I asked Joe what was going on at the time of The Manitou. "Billy was really excited about that movie. He was living out in California in Leslie Nielsen's guesthouse. He was good friends with Robert Goulet at that time, too. Billy was really happy to be making a movie in Hollywood. That was the first time he shot there. Some of the movie was filmed in San Francisco, but most of it was done on a soundstage in Hollywood. He looked at every movie as a learning experience, and he had a goal of making one great film someday. He was right on the verge of making something really good. Manitou was a new start for Billy."

We talked a bit about the Website and Girdler's surviving family. It turns out that Joe is also the Godfather of Bill's eldest son (who's my age). Then I looked at the clock, and noticed it was past nine. All three of us were surprised at how much time had passed. I cordially thanked Joe for taking so much time out to talk to me. He left for home, and Tobin and I went in search of dinner.

Tobin took me to a great pizza joint not far from Wild and Woolly Video. We laughed about the seedy motel room, and at how both of us became simultaneously conscious of its sleaziness. "It looked like an international drug deal going down in there," Tobin said. We both agreed that Joe was very down to earth and unbelievably polite. And we marveled at how vividly Lee recalled events surrounding the movies. We also discussed our approach to tracking down Girdler filming locations on Sunday. Then he and I talked about his film project, The Living Hell for a while. It was getting late, so we decided to meet up again around 1:00 PM. I dropped Tobin off at his apartment and bid him goodnight.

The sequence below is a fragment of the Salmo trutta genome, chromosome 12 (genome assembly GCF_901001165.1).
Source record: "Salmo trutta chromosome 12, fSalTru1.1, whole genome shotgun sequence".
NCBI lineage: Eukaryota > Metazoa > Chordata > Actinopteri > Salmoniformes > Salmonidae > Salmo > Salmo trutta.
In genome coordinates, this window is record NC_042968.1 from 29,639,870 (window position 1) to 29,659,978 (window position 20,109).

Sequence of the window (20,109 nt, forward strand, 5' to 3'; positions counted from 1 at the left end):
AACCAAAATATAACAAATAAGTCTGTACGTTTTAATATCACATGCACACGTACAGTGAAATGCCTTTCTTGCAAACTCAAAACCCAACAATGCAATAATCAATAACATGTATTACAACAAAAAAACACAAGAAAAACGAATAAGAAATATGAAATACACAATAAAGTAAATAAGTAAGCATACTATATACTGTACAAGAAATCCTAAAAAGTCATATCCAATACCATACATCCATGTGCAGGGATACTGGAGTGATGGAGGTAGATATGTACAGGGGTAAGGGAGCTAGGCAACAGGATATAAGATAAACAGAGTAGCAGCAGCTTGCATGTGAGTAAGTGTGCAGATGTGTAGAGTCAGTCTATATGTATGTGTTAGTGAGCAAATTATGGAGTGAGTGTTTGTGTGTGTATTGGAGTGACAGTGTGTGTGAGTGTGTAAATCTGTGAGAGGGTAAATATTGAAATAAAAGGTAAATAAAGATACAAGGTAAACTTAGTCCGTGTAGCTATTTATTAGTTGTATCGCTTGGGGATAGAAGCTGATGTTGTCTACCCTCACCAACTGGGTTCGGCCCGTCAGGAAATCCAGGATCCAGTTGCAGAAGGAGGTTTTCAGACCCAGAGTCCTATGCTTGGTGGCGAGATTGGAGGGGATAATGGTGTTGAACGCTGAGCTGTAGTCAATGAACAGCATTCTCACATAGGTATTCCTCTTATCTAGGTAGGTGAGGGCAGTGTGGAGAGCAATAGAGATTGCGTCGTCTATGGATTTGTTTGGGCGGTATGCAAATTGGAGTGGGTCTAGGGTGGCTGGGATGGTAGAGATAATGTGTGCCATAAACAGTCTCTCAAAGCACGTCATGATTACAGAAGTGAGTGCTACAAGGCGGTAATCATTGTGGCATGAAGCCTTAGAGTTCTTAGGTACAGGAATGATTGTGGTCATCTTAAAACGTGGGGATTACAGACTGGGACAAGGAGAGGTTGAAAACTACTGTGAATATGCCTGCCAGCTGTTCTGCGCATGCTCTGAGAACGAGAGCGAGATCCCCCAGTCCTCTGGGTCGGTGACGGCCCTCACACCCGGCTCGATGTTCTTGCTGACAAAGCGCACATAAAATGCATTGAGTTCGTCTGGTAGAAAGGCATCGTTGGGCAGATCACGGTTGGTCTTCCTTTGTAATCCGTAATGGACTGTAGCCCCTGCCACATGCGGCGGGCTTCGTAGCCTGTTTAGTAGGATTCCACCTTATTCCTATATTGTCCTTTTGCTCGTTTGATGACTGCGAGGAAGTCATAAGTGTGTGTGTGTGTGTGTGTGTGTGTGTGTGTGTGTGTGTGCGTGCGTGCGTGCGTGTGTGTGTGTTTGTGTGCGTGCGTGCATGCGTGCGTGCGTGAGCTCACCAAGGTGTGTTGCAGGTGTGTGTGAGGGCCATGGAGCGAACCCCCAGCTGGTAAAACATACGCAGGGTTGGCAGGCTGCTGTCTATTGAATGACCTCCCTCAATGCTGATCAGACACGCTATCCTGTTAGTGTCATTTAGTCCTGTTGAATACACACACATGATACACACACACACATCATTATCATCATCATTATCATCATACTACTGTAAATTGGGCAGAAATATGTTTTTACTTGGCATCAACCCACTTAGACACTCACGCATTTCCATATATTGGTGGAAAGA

Upon returning to my dingy motel room, I found that all of the parking spots in the surrounding lot were occupied. I saw a group of five vampy hookers posed outside a room near mine. Their paramours were brawny bikers gulping cheap 40 ouncers. I rolled my eyes and thanked God that Lee and Joe were long gone. I found a spot up near the Waffle House, and skulked back to my room, making sure to sneak by the biker/hooker alliance as covertly as possible.

As if the roaring jet engines weren't loud enough, now there was an alcohol-orgy raging outside my room. I was exhausted, but the parking lot ruckus and the screaking bedsprings in a nearby room kept me awake. I pulled out the newspaper articles I brought with me, and looked up a few remarks Girdler made about Project Kill. He'd claimed in one article that the film was produced with about $75, 000, and he said it broke even during its theatrical run. Joe thought it never saw release until the eighties. Joe's account explained why finding Project Kill press material was proving impossible.

Reading on, I grew drowsier and drowsier. I eventually rolled over and fell asleep on my notes, though not before reading this Joe Schulten quip from The Courier Journal, circa 1975:

    A group headed by Joseph Schulten, a Louisville insurance executive, is trying to iron out problems in the distribution of Three on a Meathook. "It's fun, but expensive," says Schulten. "I'd like to make another one."